include salesmen or employees away from the main plant. A similar
but less liberal form of profit sharing is practiced at the branch
houses of the firm.
Herewith is reproduced in full the text of this plan:
(1)
Resolved , That the preferred stock be paid a 5 per cent annual dividend quar­
terly in advance on the 1st day of January, April, July, and October, the same to be
taken from the sinking fund.




40

B U L L E T IN OP T H E B U REA U OP LABOR ST ATISTICS.

(2) That the employees of the factory proper be paid partial wages weekly and
office employees partial wages at the end of each month, which shall be full com­
pensation for their services until they are entitled to remaining wages (see pars. 9,
20, 21, and 22); the remaining wages of the honorary employees to be fixed at the
end of each year after the results of the year are known.
(3) To determine the remaining wages an inventory shall be taken January 1 of
each year of all assets, excluding accrued interest, and all liabilities, including stockpurchasing fund (see pars. 7, 10, 11, 12, 32, and 34) and sinking fund (see par. 8) and
the face value of stock outstanding without deducting the indorsements on stock on
deposit.
(4) In case the liabilities exceed the assets, the loss shall be drawn from the sinking
fund; but if the assets are greater than the liabilities the excess shall be used as follows:
(5) 1. To replace the amounts taken from the sinking fund during the year for
preferred stock dividends. (See par. 1.)
(6) 2. To pay a 5 per cent annual dividend on common stock; the same to be paid
quarterly on the 1st day of March, June, September, and December.
(7) 3. To pay into a stock-purchasing fund $5 for every share of stock on deposit
with the company January 1, subject to the purchasing contract. (See par. 26.)
(8) 4. Ten per cent of the amount yet remaining shall be added to the sinking
fund. Nothing shall be drawn from the sinking fund except to pay preferred stock
dividends and losses in a year’s business.
(9) 5. The other 90 per cent shall be paid to the preferred stockholders as an extra
dividend, and to the honorary employees of the company December 31 (see pars.
20, 21, and 22) as remaining wages; the amounts going to the several individuals to be
proportional to their 5 per cent dividend on their preferred stock and their wages as
honorary employees at their partial hourly wage rates. Nine-tenths of the -total amount
paid as extra preferred dividend and remaining wages shall be paid in common stock,
figured at par as soon as possible after the inventory is completed and the other onetenth shall be paid in cash on December 1. (See par. 24.)
(10) In no year shall the amount paid in extra preferred dividends and in remaining
wages exceed the partial hourly wages and the regular 5 per cent preferred dividends.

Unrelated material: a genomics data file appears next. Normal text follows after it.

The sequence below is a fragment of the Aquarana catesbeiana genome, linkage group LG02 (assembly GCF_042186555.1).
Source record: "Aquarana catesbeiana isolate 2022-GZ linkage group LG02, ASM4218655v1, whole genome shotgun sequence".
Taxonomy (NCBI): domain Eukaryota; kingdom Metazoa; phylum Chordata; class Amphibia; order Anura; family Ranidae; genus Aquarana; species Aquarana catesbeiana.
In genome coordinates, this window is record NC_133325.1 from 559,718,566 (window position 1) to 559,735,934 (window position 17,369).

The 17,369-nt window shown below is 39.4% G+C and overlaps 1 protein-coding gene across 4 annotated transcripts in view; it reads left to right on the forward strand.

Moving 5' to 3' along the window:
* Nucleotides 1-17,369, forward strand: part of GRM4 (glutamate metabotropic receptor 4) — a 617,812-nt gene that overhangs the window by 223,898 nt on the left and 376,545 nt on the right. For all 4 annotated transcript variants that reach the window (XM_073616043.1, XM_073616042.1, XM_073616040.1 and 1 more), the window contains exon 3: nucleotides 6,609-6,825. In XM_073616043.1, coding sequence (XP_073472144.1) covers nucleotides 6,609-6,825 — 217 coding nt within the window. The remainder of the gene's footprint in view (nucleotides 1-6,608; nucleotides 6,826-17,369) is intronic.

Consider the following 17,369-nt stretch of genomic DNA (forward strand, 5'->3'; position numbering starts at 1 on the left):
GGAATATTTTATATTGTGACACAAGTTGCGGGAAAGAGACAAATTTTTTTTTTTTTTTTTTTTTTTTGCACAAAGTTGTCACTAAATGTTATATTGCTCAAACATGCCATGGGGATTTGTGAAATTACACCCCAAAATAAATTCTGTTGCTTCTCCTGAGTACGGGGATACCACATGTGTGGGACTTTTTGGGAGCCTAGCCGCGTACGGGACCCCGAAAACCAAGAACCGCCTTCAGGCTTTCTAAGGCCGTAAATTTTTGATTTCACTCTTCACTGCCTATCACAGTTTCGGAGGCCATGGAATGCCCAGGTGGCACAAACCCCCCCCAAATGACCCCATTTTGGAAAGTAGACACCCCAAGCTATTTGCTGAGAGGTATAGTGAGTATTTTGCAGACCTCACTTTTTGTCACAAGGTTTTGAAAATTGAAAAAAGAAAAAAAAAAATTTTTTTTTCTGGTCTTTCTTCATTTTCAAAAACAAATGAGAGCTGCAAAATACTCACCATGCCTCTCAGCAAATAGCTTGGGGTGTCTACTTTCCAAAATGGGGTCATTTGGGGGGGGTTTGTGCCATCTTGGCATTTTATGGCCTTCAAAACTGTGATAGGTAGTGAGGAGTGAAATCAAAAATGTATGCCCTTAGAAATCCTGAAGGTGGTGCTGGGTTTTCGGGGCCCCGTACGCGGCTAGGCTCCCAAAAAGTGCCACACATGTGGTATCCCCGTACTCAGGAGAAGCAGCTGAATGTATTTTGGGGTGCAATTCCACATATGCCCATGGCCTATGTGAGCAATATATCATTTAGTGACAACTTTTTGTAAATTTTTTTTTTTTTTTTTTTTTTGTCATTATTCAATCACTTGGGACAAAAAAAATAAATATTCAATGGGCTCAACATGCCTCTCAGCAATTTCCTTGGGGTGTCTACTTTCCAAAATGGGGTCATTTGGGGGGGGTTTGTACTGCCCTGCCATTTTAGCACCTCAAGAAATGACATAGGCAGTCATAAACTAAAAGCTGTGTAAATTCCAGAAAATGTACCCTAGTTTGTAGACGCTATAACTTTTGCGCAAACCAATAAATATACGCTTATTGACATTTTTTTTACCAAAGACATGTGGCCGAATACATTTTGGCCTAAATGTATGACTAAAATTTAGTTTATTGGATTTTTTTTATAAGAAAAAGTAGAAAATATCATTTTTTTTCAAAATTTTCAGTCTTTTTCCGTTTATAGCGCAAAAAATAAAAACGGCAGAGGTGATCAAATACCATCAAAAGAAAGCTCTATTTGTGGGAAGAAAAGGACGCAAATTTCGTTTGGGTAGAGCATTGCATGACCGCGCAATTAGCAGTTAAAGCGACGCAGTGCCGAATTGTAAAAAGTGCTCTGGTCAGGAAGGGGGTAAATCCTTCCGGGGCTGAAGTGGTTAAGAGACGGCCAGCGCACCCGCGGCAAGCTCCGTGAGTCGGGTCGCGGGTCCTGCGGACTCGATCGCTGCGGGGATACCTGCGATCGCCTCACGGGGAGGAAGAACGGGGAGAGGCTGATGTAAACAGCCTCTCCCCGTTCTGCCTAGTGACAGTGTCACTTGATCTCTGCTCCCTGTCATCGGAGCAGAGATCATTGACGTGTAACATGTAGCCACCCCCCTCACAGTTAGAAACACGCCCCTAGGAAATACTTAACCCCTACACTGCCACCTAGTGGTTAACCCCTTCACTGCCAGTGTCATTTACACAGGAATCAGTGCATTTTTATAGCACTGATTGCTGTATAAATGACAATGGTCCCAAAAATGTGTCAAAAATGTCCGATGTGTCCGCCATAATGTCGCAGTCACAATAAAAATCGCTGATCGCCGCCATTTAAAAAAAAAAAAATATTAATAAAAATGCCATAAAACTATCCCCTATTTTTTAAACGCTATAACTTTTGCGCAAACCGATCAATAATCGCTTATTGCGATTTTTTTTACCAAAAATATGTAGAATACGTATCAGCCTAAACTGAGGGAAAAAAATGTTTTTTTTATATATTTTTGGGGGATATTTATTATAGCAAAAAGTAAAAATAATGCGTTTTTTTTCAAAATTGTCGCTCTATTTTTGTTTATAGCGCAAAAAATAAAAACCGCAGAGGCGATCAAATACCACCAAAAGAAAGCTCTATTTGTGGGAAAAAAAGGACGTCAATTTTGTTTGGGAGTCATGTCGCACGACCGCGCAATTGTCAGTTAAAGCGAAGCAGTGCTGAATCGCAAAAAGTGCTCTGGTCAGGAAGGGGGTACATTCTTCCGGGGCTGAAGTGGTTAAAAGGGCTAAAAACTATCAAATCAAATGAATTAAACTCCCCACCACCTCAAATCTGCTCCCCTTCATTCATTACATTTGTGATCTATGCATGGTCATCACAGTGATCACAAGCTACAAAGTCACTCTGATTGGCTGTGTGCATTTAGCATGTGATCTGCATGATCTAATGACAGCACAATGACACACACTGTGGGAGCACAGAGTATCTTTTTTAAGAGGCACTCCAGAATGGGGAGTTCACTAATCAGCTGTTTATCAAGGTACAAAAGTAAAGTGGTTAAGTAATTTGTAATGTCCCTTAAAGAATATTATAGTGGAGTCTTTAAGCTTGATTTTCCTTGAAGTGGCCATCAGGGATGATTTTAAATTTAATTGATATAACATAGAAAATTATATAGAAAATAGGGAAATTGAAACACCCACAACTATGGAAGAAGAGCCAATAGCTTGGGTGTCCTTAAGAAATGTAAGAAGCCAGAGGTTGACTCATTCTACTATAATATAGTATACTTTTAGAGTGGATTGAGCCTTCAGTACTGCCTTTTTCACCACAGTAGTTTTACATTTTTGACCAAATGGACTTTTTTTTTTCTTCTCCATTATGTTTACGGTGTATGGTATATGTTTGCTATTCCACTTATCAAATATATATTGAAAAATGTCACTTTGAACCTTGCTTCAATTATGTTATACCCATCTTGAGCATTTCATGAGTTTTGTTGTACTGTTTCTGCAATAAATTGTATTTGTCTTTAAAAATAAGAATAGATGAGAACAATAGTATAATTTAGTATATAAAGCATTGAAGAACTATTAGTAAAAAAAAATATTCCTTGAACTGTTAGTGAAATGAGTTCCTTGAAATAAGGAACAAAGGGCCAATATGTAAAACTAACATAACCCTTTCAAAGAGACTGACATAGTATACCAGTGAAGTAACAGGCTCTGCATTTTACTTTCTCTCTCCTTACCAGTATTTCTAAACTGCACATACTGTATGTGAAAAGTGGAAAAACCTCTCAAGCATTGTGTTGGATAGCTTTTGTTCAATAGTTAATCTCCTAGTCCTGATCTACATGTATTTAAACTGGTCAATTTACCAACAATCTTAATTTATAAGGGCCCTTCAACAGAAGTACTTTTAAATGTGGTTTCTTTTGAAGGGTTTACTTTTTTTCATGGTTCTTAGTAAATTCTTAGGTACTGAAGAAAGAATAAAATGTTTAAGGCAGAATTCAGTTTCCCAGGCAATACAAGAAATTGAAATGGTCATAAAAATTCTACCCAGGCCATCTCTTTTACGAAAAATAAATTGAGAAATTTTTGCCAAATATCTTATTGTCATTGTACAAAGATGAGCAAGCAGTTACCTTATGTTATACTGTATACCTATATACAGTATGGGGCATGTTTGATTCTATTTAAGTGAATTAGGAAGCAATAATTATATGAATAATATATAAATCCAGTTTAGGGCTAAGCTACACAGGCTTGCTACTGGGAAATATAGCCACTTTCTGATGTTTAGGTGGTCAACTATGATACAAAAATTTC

If the amount to be paid should be greater, the excess shall be added to the stockpurchasing fund.
(11) The stock-purchasing fund shall be increased by the amount each purchase of
stock by the company is less than par. •
(12) The stock-purchasing fund in excess of five times the last annual indorsement
on retired employees’ stock (see par. 32) may be used to purchase stock on deposit.
(See par. 34.)
(13) The stock-purchasing fund shall not be used for other purposes than described
in paragraphs 12, 32, and 34.
(14) No stock certificates shall be issued for less than $100. The fractional amounts
due in stock, which can not be issued in full shares, shall be known as stubs and com­
bined into whole shares and sold at the annual meeting to the employees, owners of
preferred stock, and the company.
(15) The number of shares so sold shall be the sum of the stubs divided by 100, less
the decimal.
(16) Each bid shall be in writing and give the name of the bidder, the number of
shares he will purchase, and the price he will pay per share.
(17) The highest bidder shall be awarded the number of shares he has bid for; the
next highest bidder his, and so on, until all the shares are disposed of. Should there
not be sufficient bids to take all the stock, then more bids shall be asked for and the
directors may instruct the secretary then to put in a bid for the company. The bidding
shall continue until all the shares are sold.




PR O F IT S H A R IN G IN T H E U N IT E D STATES.

41

(18) The proceeds of the sale shall belong to the company and they shall pay the
Btub owners such a per cent of the face of their stub as the total amount received for
the stub shares bears to the total face value of the stub shares sold.
(19) On March 1 the stub shares shall be issued and payment for them received by
the company and amounts due the owners on stubs paid.
(20) Any person who has been continuously in the employ of the company at the
factory for 4,500 hours and has contracted to place on deposit with the company sub­
ject to the purchase contract (see par. 26) all stock he may receive as remaining
wages shall thereupon become an honorary employee.
(21) Any person shall be deemed to have quit the employ of the company who has